As a result, on the day of the TEDx event (and those leading up to it), I was stressed and tired, feeling overwhelmed, underprepared, and generally, pretty not okay. I had to worry about and focus on other things. My emotional and physical energy was pouring into too many other issues. And, unfortunately, I wasn’t in any place to be really present with the good people around me or to fully appreciate all of the feelings and thoughts that came out of standing on that stage.
I couldn’t fake that it was otherwise either.
I wish that I had been able to spend more time with more of the people and to focus more on the conversations that I could have been having. Instead, I spent a lot of time “collecting myself,” trying to just make it through the day, wishing that was able to be more engaged.
Now don’t get me wrong. I was super excited to give a TEDx talk and when I think back on it, I can isolate the great conglomerate of gratitude, pride, excitement, passion, fun, awe, and appreciation for everything and everyone that made that day possible. But I know that wasn’t all that I was feeling that day because, even though I spent the whole day with the TEDx folks, the talk wasn’t the only thing that was going on for me.
After trying to make sense of this experience, I imagine that the feeling I have, which I’m categorizing as a type of disappointment, is probably similar to how it might feel to plan a gorgeous outdoor wedding and then have it rain during the ceremony. Or perhaps this is how one might feel when the announcer mispronounces your name at graduation as you walk across the stage. Overall, you’re still happy to be married and excited that you got your degree, but the other stuff managed to become part of the experience and, thus, the memory of that moment, too.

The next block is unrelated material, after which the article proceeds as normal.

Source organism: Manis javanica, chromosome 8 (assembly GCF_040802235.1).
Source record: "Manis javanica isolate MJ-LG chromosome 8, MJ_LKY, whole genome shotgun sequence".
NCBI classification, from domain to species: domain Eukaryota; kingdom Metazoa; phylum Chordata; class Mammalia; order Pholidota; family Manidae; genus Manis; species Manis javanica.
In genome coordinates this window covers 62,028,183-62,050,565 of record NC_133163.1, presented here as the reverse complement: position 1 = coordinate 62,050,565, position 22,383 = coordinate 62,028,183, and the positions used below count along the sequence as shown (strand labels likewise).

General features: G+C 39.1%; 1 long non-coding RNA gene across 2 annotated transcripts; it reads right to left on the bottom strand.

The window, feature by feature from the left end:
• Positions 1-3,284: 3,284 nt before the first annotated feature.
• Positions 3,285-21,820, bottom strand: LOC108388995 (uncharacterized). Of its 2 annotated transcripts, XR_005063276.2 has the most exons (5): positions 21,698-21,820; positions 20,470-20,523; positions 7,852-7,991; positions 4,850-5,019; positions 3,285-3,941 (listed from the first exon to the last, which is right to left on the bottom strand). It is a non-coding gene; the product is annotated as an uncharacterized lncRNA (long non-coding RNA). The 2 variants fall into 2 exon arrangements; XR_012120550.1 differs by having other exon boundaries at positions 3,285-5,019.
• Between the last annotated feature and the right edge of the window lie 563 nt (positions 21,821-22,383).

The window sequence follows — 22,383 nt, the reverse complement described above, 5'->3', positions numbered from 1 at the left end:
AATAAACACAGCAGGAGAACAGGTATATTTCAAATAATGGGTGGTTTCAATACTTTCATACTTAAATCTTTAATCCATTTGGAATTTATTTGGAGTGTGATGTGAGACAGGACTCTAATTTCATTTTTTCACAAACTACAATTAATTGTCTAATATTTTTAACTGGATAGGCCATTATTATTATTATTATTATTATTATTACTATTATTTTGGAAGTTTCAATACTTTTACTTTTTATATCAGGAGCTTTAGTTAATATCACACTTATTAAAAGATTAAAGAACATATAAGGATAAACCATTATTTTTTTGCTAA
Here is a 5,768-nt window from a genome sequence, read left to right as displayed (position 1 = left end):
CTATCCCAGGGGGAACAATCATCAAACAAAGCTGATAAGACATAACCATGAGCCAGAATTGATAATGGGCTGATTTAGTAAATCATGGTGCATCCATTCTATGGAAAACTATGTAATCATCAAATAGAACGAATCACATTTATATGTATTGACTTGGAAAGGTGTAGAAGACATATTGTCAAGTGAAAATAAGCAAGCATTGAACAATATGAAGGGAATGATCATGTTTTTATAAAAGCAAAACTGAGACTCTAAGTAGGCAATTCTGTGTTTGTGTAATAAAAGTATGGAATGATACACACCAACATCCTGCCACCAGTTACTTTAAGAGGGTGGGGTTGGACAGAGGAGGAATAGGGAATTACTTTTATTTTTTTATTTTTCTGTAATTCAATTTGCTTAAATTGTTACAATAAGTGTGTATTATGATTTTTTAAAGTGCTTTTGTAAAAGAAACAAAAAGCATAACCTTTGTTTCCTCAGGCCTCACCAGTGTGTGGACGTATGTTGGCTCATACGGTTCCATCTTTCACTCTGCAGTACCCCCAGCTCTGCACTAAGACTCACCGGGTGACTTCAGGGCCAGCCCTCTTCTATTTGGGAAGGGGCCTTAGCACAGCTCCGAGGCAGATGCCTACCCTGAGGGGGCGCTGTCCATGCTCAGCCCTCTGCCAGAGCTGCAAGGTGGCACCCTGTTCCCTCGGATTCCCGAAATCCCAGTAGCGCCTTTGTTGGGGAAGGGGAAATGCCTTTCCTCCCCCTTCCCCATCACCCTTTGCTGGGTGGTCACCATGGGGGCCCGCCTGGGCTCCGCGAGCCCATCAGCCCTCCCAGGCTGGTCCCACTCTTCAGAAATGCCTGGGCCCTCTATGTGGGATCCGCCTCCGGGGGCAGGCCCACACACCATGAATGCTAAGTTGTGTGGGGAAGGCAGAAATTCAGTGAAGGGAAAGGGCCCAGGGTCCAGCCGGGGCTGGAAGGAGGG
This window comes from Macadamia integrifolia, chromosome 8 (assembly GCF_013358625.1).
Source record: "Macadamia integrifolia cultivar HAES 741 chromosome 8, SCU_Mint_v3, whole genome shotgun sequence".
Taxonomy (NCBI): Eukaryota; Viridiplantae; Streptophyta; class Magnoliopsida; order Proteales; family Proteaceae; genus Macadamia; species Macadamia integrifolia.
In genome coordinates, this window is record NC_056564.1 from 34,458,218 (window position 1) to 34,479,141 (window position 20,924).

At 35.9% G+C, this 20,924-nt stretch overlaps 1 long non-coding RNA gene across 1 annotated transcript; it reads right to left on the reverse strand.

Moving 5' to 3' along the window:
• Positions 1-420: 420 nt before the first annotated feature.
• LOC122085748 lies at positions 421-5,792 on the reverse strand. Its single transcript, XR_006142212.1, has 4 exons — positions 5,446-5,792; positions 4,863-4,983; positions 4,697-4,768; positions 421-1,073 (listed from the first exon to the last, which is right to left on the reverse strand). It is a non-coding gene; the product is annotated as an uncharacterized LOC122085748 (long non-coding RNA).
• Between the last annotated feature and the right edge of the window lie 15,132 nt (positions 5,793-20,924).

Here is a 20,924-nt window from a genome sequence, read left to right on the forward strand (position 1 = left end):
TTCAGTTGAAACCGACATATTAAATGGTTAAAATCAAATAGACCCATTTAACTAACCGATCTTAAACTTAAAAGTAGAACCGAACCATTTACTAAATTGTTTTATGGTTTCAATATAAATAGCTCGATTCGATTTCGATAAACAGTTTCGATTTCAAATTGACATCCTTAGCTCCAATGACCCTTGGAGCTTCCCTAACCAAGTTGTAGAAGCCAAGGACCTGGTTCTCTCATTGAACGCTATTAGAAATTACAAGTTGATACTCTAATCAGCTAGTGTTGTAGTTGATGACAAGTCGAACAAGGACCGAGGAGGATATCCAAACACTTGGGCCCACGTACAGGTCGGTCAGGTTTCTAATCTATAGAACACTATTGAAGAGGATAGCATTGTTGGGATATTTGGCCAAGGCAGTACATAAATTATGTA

As friends have continued to enthusiastically ask how the talk went, I’ve been trying to just be okay with all of that – the TEDx event happened, I did it (without severe mess-ups), and I met some pretty cool people along the way, but there were other things going on in my life, too, that were equally weighty. Before, during, and after, my TEDx talk had to share the spotlight with the rest of my life.
So, for the past couple of months, I guess I’ve been trying to come to terms with my disappointment.
I’m not disappointed in the event or really even in how my talk itself went. But I do think I’m a little disappointed in myself because, unlike with a rainy day or the linguistic ineptitude of someone else, it’s not so easy to point entirely outside of myself to the things that clouded my TEDx experience.
Maybe I was hoping for too much out of my TEDx talk. Maybe I’m a little disappointed in myself for the role I played in setting up conditions that negatively affected my experience of the event. And maybe I’m even a little disappointed in myself for not yet having a deep enough capacity to experience the good and the bad of life at the same time and be okay fully living in that space.